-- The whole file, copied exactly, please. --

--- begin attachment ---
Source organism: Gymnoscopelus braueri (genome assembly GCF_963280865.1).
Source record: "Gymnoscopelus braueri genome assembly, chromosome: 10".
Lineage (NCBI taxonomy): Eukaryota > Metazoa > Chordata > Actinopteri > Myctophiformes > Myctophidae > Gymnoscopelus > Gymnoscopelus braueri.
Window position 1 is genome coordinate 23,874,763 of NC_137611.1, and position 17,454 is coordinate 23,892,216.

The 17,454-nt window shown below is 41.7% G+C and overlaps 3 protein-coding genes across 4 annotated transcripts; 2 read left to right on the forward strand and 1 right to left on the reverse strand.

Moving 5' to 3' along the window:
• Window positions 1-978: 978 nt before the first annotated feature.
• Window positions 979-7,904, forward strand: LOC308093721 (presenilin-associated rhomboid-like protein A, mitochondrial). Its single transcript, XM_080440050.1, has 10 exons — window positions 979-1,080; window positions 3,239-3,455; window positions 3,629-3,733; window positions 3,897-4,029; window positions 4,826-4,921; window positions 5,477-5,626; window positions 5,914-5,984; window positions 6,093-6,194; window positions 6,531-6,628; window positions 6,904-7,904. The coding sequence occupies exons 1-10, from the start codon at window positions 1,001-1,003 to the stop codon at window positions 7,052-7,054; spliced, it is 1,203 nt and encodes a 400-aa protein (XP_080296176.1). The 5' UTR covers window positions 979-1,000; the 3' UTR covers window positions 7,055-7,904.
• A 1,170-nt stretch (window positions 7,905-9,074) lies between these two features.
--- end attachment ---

Source organism: Gymnoscopelus braueri (genome assembly GCF_963280865.1).
Source record: "Gymnoscopelus braueri genome assembly, chromosome: 10".
Lineage (NCBI taxonomy): Eukaryota > Metazoa > Chordata > Actinopteri > Myctophiformes > Myctophidae > Gymnoscopelus > Gymnoscopelus braueri.
Window position 1 is genome coordinate 23,874,763 of NC_137611.1, and position 17,454 is coordinate 23,892,216.

The 17,454-nt window shown below is 41.7% G+C and overlaps 3 protein-coding genes across 4 annotated transcripts; 2 read left to right on the forward strand and 1 right to left on the reverse strand.

Moving 5' to 3' along the window:
• Window positions 1-978: 978 nt before the first annotated feature.
• Window positions 979-7,904, forward strand: LOC308093721 (presenilin-associated rhomboid-like protein A, mitochondrial). Its single transcript, XM_080440050.1, has 10 exons — window positions 979-1,080; window positions 3,239-3,455; window positions 3,629-3,733; window positions 3,897-4,029; window positions 4,826-4,921; window positions 5,477-5,626; window positions 5,914-5,984; window positions 6,093-6,194; window positions 6,531-6,628; window positions 6,904-7,904. The coding sequence occupies exons 1-10, from the start codon at window positions 1,001-1,003 to the stop codon at window positions 7,052-7,054; spliced, it is 1,203 nt and encodes a 400-aa protein (XP_080296176.1). The 5' UTR covers window positions 979-1,000; the 3' UTR covers window positions 7,055-7,904.
• A 1,170-nt stretch (window positions 7,905-9,074) lies between these two features.